Hotel Restaurant Design – Creating an Environment that Entices Guests to Dine
In towns and cities across the world, there are literally thousands upon thousands of dining options – each one serving up its own dishes and each one competing to win the attentions of scores of holidaymakers.
However, in a laid-back and relaxed mood, people also enjoy convenience – often they don’t want to stray too far away from their hotel facilities. The idea of being a short lift ride away from fine dining in fantastic surroundings is one that appeals to many tourists.
This presents a great opportunity for hotels that already have restaurants or the space to accommodate dining facilities. But it’s not enough to simply just have a restaurant – people need to be provided with a reason to visit or book a reservation.
The combination of a delicious menu and an eye-catching design are likely to make that choice considerably easier, however.
With restaurant design, there are a couple key elements that can contribute towards a memorable experience.
Much like a hotel, its restaurant needs to have a clear identity. Implementing this isn’t always easy, though.
If the hotel has a strong theme you may wish to continue it into the restaurant – to maintain coordination. Alternatively, you may want to veer off in a completely different direction, choosing to create a decor that doesn’t bear any relation to the interior of your hotel (for example, if it reflects the culture of its featured menu).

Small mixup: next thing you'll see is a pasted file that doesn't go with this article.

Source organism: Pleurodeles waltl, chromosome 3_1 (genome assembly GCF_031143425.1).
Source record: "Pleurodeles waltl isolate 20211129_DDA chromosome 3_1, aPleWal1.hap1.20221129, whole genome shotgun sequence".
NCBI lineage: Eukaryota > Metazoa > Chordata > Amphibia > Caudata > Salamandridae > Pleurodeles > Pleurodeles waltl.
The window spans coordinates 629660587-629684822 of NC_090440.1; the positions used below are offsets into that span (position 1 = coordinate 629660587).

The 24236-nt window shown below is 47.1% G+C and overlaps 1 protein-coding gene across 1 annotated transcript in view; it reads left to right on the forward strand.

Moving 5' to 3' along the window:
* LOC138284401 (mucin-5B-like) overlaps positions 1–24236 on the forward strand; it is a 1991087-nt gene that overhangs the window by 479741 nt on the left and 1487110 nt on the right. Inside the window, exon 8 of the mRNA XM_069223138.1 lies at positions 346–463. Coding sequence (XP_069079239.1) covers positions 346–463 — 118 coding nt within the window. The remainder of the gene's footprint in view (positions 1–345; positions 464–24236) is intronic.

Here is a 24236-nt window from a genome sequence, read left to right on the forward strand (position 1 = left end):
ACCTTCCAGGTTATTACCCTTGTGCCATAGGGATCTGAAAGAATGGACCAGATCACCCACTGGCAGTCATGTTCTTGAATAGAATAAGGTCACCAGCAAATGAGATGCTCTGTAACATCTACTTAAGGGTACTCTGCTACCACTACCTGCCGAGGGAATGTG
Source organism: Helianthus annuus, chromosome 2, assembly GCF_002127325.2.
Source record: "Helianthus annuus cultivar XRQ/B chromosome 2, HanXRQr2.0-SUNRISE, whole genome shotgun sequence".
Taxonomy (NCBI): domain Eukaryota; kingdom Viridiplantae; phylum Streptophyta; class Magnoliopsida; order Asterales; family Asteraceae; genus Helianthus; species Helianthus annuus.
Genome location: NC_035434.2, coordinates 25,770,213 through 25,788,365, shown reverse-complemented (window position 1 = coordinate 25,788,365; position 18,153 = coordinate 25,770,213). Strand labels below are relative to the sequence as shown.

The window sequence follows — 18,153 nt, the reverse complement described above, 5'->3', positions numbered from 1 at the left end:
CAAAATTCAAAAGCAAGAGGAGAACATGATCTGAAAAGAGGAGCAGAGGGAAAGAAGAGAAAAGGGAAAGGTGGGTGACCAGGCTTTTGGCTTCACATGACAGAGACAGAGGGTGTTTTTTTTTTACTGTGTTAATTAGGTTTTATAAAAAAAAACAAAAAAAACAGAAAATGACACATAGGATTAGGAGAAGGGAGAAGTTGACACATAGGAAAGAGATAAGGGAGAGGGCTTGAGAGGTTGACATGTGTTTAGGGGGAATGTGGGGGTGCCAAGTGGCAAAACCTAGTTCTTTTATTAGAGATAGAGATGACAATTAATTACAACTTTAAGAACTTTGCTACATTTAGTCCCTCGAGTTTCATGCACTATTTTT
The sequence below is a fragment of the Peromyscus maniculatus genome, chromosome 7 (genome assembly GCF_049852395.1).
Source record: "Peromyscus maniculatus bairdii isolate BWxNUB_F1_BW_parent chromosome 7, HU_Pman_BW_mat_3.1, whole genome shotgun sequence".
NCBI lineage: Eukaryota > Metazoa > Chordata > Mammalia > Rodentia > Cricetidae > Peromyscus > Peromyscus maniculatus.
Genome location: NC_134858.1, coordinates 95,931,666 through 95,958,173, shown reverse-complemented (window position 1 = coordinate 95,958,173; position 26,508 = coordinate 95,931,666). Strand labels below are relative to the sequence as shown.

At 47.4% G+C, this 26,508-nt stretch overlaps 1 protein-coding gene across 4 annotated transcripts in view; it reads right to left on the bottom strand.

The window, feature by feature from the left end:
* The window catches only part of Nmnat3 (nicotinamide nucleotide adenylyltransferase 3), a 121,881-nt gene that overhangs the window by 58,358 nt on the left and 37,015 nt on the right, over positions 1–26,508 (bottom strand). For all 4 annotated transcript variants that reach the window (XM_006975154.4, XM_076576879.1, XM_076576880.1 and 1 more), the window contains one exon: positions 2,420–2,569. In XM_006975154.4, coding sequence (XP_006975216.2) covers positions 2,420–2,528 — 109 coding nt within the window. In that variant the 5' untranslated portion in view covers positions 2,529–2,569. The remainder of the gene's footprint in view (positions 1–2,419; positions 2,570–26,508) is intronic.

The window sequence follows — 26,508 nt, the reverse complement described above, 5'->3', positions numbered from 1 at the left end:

There’s nothing wrong with this, and when done well it can work very effectively.
But it’s something you need to experiment and put great consideration into during the planning process. Having two strong themes or concepts within such close proximity can be quite overpowering – resulting in neither really having the maximum desired effect.
Colours and lighting also contribute towards the ambiance. Calmer, relaxed restaurant decors rely on lighter shades of blue, white or mint greens complemented by subtler lighting. For a grander and more dramatic environment, its design could incorporate burgundies, oranges and feature lighting.
Space planning is also vital – both in terms of dining comfort for guests, and logistical practicality for hotel restaurant staff.
The last thing you want on a busy night’s service is staff tip-toeing their way round tables or guests becoming impatient as they wait for the nearby foot traffic to pass – especially on an intimate dinner date. In the ideal restaurant environment there should be between 60 and 90cm of space between each table.
One of the ways to deal with this problem is to create a number of smaller dining areas or use any alcoves to develop a more intimate setting.
A similarly well thought out level of planning should be taken with the kitchen too – staff need to be have easy access to everything they need at the most hectic of times. If the kitchen staff can’t operate effectively in their workspace, it has a knock-on effect, noticeably impacting the whole evening’s service.
It’s essentially all about striking a balance – between creating a space that doesn’t feel entirely disassociated from your hotel but has its own strong identity; leaving a diners with the best impression – the kind that will have them returning throughout their stay; and, finally, making it practical for those responsible for serving up that memorable dining experience.